Wednesday, June 19, 2024

Review | ‘Bye Bye Birdie’ is here to affirm America’s essential wholesomeness

Imagine a modern-day U.S. Army knocking on Taylor Swift’s door and telling her she’s due for basic training. That’s basically what happened in 1958, when Elvis Presley got called up in a peacetime draft and shipped off to Germany — and lest any cultural moment go uncommodified, Broadway responded more or less immediately with “Bye Bye Birdie,” that genial ’60s contribution to the celeb-shenanigans-in-a-small-town genre. Centered on fictional rocker Conrad Birdie and almost painfully cheerful in both outlook and outcome, the show resurfaces now and again when our anxious republic needs reassuring about its essential wholesomeness.

And look, there’s not much arguing about what “Birdie is selling: This is a show that (with the lightest glaze of loving satire) hymns the notion of the “healthy, normal American boy,” a show in which a character originally played by Chita (!) Rivera (!!) pines for nothing so much as a quietly respectable marriage to an English teacher and a small-town princess sings wistfully about choosing a local boy and bending him to her marital will. This is a musical whose most famous song — “Put On a Happy Face,” a ditty quite magnificently detached from both plot and story — exists so its soft-soaping, soft-shoeing exponent can assure a young woman that she’d be more appealing if she’d only smile. Of course, the original Albert Peterson was Dick Van Dyke, so the soft soap was somehow less icky, and the soft-shoe was inevitable.

Christian Borle, Tony Award-winning star of “Something Rotten!” and “Peter and the Starcatcher,” shoulders half of the Birdie-wrangling burden in the production occupying the Kennedy Center’s Eisenhower Theater as part of the Broadway Center Stage series. His rubbery physical-comedy exertions as Albert occasionally trip past Van Dyke territory and into that of Don Knotts, but he’s an agreeable sort of doofus, a natural for this mother-plagued neurotic of a character. (Character veteran Caroline Aaron cheerfully gnaws the scenery as that mother, Mae Peterson, who’s as domineering and disagreeable and casually racist as ever.)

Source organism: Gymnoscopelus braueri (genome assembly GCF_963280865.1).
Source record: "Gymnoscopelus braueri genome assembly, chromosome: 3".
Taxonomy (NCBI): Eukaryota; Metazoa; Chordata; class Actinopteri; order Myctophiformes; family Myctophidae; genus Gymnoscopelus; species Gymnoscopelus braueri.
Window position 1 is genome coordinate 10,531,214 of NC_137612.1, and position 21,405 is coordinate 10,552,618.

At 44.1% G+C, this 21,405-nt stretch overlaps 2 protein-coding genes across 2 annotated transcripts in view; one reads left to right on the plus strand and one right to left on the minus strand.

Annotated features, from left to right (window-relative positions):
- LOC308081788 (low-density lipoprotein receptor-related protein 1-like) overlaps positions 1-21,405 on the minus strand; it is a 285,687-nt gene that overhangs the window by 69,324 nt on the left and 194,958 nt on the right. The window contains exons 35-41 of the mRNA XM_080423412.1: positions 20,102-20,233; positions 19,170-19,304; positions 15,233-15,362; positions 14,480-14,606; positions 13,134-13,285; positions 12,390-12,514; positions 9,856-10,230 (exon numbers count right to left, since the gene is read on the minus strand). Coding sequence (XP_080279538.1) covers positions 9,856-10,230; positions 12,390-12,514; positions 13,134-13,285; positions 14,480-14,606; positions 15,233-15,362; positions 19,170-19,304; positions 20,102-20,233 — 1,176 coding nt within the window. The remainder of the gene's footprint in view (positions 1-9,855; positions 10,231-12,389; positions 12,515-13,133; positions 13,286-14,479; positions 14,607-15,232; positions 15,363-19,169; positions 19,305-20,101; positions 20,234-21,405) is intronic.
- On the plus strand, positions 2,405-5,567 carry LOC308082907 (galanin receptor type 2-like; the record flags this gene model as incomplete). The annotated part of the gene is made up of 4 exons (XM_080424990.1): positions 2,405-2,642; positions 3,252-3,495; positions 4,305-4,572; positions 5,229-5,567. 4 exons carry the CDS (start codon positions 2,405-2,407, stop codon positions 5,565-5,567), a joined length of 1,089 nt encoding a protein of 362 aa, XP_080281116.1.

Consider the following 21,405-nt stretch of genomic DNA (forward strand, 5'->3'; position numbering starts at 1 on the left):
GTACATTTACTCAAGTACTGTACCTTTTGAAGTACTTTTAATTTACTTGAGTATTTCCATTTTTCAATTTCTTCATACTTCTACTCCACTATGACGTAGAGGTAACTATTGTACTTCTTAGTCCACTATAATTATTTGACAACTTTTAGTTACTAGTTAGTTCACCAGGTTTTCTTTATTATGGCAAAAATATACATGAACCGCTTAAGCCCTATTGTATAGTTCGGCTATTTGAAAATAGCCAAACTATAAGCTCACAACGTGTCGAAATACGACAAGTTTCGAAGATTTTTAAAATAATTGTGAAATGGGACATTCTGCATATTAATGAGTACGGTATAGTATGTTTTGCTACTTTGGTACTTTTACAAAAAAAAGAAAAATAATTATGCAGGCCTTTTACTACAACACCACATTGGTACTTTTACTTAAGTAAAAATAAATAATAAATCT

Krysta Rodriguez, like Borle a veteran of the cult-hit backstage drama “Smash” on NBC, steps in as Albert’s secretary and love interest, Rosie Alvarez, and if the role is probably beyond anything as sober as dignity, Rodriguez does bring it warmth and a plush voice.

For flash on the floor, turn to choreographer Denis Jones’s superbly drilled ensemble of Ohio teeny-boppers, whose collective exertions upon Birdie’s arrival in the tiny town of Sweet Apple resemble nothing so much as the desperate-ecstatic writhings of a netful of mackerel, dumped dockside and trying to regain safe water.

Turn, too, to Ephraim Sykes, whose tight-pantsed, tall-haired Conrad Birdie looks back beyond Elvis to the arguably even more transgressive Little Richard. Not that Marc Bruni’s staging itself intends anything transgressive with Sykes’s casting; the production’s only seeming awareness of color is candy-hued, and its mild conflicts play out in a race-oblivious “Bridgerton” mode, blithely waving aside any sense that its ’60s America may have involved any racial upheavals. Sykes can certainly move, though, and he’s got the requisite suavity for “Honestly Sincere,” the number that sends Sweet Apple’s moms a-swooning.

Richard Kind, whose agreeable mug represents kryptonite for the sourest of critics, partners with a brisk Jennifer Laura Thompson as pater and mater to Sweet Apple’s own Kim MacAfee (Ashlyn Maddox), the lucky girl upon whom Conrad Birdie will bestow “one last kiss” before departing for the Army.

And you’ll watch out for more of Maddox, if you’re wise: Charming, entirely assured at center stage and possessed of a water-on-silver soprano that tempts comparisons to the likes of Rebecca Luker and Barbara Cook, she feels like a certified real thing ready to happen. If there’s any reason still to stage a feather-light entertainment like “Bye Bye Birdie,” it’s so beloved performers like Kind and Aaron can come out for a cakewalk — and to showcase rising talents like Maddox, who’s very much got the gravitas of a star.

Bye Bye Birdie, through June 15 at the Kennedy Center in Washington. About 2 hours 30 minutes including intermission.

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